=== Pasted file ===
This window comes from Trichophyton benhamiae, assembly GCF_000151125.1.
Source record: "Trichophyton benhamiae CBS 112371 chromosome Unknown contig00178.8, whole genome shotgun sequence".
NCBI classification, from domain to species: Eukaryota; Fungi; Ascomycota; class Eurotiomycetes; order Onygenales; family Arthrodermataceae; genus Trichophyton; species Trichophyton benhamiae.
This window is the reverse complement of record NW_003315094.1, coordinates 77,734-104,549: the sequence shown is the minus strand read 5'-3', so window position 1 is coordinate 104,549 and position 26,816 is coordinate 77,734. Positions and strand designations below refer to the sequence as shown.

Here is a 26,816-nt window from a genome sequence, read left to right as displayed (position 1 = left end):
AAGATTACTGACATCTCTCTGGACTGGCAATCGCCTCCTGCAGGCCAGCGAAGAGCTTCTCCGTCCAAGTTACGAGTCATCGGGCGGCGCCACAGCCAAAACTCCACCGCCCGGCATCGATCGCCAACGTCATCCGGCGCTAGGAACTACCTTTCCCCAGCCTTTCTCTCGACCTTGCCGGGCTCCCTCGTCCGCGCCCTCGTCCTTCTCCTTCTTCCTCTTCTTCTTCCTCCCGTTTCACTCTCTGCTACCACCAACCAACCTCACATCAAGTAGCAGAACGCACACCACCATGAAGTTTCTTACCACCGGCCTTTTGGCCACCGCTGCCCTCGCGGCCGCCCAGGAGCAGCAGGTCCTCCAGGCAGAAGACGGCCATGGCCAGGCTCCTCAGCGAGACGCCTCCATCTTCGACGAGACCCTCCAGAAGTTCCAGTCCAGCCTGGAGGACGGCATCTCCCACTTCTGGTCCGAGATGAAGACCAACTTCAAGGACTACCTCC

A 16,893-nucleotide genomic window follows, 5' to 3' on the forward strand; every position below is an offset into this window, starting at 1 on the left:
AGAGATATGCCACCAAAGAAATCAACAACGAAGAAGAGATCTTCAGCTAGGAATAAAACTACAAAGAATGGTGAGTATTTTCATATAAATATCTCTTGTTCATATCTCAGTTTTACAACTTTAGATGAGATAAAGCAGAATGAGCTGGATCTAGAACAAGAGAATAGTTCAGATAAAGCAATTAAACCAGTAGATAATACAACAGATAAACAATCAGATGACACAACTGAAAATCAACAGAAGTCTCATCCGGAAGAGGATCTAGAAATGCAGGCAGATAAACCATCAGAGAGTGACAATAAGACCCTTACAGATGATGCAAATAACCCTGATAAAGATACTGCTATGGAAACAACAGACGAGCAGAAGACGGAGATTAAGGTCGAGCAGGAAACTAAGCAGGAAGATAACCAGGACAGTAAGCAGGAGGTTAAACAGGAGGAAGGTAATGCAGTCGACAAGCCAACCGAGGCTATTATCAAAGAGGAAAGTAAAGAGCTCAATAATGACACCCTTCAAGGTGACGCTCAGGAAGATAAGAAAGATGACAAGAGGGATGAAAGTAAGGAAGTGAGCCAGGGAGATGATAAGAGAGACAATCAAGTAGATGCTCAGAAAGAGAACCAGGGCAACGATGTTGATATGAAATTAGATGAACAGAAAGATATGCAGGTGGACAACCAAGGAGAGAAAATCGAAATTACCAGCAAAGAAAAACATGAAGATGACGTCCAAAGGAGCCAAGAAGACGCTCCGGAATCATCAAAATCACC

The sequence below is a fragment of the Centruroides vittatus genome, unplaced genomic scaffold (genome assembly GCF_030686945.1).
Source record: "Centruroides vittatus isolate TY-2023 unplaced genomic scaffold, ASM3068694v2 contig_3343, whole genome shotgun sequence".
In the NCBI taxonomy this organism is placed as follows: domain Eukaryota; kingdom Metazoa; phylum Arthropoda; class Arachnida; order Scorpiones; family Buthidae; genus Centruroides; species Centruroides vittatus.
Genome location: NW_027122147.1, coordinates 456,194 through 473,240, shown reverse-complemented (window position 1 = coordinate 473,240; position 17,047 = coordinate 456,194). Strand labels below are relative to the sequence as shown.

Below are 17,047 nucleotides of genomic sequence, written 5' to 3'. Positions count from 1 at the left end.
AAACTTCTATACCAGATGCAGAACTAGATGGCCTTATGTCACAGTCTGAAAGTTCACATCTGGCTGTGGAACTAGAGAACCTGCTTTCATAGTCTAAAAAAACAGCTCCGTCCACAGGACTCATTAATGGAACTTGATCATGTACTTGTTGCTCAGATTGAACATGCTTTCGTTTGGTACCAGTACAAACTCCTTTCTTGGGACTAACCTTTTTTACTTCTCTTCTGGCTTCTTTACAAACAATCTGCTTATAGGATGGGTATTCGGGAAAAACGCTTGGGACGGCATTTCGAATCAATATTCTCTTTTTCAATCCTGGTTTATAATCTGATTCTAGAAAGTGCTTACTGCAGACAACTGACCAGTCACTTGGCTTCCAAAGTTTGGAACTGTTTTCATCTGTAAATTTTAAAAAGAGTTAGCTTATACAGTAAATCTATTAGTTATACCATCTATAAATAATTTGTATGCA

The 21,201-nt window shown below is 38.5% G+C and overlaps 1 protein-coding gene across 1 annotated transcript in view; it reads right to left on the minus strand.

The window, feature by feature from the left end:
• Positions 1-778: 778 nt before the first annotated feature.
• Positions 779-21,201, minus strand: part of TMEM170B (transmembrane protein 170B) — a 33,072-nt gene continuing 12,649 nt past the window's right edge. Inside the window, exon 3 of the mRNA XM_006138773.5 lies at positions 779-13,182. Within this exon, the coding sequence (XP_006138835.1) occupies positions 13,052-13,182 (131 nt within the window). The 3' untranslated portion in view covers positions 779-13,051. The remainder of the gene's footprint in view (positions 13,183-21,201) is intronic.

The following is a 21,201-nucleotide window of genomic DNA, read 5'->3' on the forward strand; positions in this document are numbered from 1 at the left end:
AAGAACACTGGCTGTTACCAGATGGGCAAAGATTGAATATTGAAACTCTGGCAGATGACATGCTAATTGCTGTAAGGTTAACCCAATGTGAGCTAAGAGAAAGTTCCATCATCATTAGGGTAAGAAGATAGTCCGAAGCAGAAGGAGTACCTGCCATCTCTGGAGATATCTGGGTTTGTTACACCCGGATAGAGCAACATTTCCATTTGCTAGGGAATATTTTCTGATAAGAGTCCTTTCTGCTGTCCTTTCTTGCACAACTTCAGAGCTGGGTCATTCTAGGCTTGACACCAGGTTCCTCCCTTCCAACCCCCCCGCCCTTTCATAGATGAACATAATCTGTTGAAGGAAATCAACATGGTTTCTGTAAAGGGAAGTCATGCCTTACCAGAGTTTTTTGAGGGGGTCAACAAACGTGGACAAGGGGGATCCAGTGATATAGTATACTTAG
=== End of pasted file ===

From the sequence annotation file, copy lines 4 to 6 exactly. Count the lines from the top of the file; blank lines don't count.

This window is the reverse complement of record NW_003315094.1, coordinates 77,734-104,549: the sequence shown is the minus strand read 5'-3', so window position 1 is coordinate 104,549 and position 26,816 is coordinate 77,734. Positions and strand designations below refer to the sequence as shown.

Here is a 26,816-nt window from a genome sequence, read left to right as displayed (position 1 = left end):
AAGATTACTGACATCTCTCTGGACTGGCAATCGCCTCCTGCAGGCCAGCGAAGAGCTTCTCCGTCCAAGTTACGAGTCATCGGGCGGCGCCACAGCCAAAACTCCACCGCCCGGCATCGATCGCCAACGTCATCCGGCGCTAGGAACTACCTTTCCCCAGCCTTTCTCTCGACCTTGCCGGGCTCCCTCGTCCGCGCCCTCGTCCTTCTCCTTCTTCCTCTTCTTCTTCCTCCCGTTTCACTCTCTGCTACCACCAACCAACCTCACATCAAGTAGCAGAACGCACACCACCATGAAGTTTCTTACCACCGGCCTTTTGGCCACCGCTGCCCTCGCGGCCGCCCAGGAGCAGCAGGTCCTCCAGGCAGAAGACGGCCATGGCCAGGCTCCTCAGCGAGACGCCTCCATCTTCGACGAGACCCTCCAGAAGTTCCAGTCCAGCCTGGAGGACGGCATCTCCCACTTCTGGTCCGAGATGAAGACCAACTTCAAGGACTACCTCC